With China mulling its options to counter Vietnam's reported plan to send mobile rocket launchers to the disputed South China Sea, Chinese media on Thursday termed the move a "terrible mistake" and asked Hanoi to "draw lessons" from the war in 1979 between the two countries.
"If Vietnam's latest deployment is targeting China, that would be a terrible mistake. We hope Vietnam will remember and draw some lessons from history," an article in the state-run Global Times said.
While the Vietnamese foreign ministry reportedly termed the media report as "inaccurate", the discreet deployment appeared to have caught China by surprise specially in the backdrop of Beijing's efforts to reinforce its control over the South China Sea after the international tribunal struck down China's claims over almost all of the South China Sea.
China which rejected the verdict initiated by the Philippines petition has stepped up air and naval patrols to assert its controls over the region. China also enhanced its satellite monitoring of the area.
Besides Vietnam and the Philippines, Malaysia, Brunei and Taiwan have counter claims over the South China Sea.
The launchers deployed by Vietnam are said to be capable of striking China's runways and important trade routes in the region with missiles and experts believe the move by Hanoi will likely raise tensions in the region, the article said.
"As the waves created by the controversial South China Sea arbitration initiated by the Philippines have barely subsided, the reported new deployment by Vietnam will add to the difficulty of solving the South China Sea disputes peacefully," it said.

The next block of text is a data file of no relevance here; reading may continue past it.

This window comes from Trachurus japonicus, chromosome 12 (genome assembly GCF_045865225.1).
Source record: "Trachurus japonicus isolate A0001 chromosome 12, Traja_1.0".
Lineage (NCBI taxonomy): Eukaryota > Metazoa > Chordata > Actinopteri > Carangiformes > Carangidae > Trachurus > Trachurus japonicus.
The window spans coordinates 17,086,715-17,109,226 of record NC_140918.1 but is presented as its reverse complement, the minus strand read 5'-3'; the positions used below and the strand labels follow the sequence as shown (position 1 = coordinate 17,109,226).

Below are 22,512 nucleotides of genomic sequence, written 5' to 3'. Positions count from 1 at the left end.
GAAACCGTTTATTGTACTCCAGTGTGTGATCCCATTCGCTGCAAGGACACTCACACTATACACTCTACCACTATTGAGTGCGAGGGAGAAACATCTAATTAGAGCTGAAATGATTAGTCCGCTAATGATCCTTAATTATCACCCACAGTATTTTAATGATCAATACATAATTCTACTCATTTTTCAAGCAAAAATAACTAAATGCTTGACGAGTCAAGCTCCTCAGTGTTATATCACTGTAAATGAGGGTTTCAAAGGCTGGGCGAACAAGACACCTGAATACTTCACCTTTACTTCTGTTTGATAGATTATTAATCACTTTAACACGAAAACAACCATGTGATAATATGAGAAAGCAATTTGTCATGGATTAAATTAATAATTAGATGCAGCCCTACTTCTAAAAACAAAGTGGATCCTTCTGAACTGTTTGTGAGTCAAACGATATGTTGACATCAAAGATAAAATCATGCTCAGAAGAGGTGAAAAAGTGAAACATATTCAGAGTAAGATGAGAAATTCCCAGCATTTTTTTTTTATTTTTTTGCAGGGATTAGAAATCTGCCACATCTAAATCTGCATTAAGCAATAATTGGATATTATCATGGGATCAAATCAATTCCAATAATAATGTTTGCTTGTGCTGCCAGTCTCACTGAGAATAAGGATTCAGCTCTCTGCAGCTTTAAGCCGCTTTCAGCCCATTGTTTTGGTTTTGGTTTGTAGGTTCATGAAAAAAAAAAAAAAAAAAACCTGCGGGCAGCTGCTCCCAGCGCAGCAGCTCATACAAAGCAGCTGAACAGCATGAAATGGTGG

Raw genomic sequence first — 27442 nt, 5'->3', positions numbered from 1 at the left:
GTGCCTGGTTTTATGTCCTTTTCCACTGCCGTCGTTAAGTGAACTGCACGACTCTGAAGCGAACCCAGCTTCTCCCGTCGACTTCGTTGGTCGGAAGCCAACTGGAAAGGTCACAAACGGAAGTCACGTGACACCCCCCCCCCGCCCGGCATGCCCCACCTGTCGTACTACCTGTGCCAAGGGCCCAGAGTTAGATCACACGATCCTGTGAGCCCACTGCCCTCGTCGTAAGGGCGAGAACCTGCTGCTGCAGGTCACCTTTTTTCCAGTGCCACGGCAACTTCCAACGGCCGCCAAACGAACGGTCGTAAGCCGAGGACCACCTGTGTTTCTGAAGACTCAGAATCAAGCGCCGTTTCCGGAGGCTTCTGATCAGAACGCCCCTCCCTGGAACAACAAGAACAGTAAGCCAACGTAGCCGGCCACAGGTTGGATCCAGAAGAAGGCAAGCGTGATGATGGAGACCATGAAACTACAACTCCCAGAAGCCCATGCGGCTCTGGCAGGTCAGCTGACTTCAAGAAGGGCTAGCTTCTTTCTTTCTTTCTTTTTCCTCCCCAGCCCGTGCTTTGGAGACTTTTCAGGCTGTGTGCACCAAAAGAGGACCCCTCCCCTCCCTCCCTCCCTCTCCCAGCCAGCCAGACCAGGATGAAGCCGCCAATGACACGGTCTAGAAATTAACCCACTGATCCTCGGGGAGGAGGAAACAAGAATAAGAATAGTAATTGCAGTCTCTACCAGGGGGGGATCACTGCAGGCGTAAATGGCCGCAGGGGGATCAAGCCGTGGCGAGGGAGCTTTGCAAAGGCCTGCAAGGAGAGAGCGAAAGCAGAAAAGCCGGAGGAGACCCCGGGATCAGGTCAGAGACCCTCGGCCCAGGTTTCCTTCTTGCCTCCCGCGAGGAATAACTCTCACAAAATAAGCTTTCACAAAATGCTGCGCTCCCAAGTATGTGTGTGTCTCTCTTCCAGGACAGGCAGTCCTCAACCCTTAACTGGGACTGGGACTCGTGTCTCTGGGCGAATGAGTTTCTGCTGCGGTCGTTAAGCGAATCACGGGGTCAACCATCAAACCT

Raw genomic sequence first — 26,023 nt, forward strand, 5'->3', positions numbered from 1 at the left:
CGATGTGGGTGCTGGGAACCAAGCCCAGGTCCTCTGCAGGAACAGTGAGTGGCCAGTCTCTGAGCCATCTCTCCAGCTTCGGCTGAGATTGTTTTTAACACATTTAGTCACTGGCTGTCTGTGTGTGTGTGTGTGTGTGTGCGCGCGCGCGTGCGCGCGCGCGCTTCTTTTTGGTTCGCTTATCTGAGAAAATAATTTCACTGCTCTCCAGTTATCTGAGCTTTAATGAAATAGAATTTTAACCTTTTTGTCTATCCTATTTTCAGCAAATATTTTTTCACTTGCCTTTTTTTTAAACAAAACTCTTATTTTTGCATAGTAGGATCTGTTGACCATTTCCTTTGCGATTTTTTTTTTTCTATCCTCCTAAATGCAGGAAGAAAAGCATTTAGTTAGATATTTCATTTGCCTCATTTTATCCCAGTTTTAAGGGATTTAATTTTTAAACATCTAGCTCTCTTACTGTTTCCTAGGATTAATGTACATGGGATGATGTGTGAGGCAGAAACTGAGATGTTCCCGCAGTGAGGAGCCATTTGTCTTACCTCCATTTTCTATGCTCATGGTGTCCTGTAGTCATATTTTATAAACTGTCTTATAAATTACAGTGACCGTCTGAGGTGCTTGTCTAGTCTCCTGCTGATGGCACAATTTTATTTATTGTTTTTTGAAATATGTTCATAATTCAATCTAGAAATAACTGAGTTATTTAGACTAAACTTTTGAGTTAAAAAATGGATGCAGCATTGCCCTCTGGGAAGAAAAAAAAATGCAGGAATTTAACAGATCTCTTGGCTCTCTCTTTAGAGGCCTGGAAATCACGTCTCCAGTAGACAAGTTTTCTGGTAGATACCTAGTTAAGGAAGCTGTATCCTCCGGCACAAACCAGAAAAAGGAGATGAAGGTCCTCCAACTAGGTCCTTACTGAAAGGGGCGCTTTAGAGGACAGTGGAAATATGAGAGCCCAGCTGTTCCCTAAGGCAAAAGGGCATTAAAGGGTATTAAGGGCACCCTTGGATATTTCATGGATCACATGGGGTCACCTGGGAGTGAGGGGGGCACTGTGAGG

Chinese officials say Vietnam has "illegally occupied" 29 of about 50 islands and reefs in the South China Sea.
It has conducted construction and reclamation work on over 20 of them since the 1980s, and the scale of the reclamation has increased in the past two years.
It also has built infrastructure, including runways and barracks, on the islands and reefs, another state-run newspaper China Daily said in its report.
China itself has developed islands with runways and military facilities in several islands.
Jia Duqiang, a senior researcher on Southeast Asian studies at the ChineseAcademy of Social Sciences, said it is Hanoi's latest effort to tighten its hold on islands in the South China Sea.
Xu Liping, another Southeast Asian studies researcher with CASS, said Hanoi is trying to emphasise its determination to strengthen its illegal occupation of the islands.
For its part, the Chinese foreign ministry reiterated its claim of the South China Sea specially over Spratly islands, which Beijing calls as Nansha islands also claimed by Vietnam.
"China has indisputable sovereignty over the NanshaIslands and their surrounding waters. China has always firmly opposed the illegal occupation of parts of China's Nansha Islands and reefs by certain countries and their illegal construction and military deployments on these islands," the report quoted a Chinese foreign ministry statement as saying.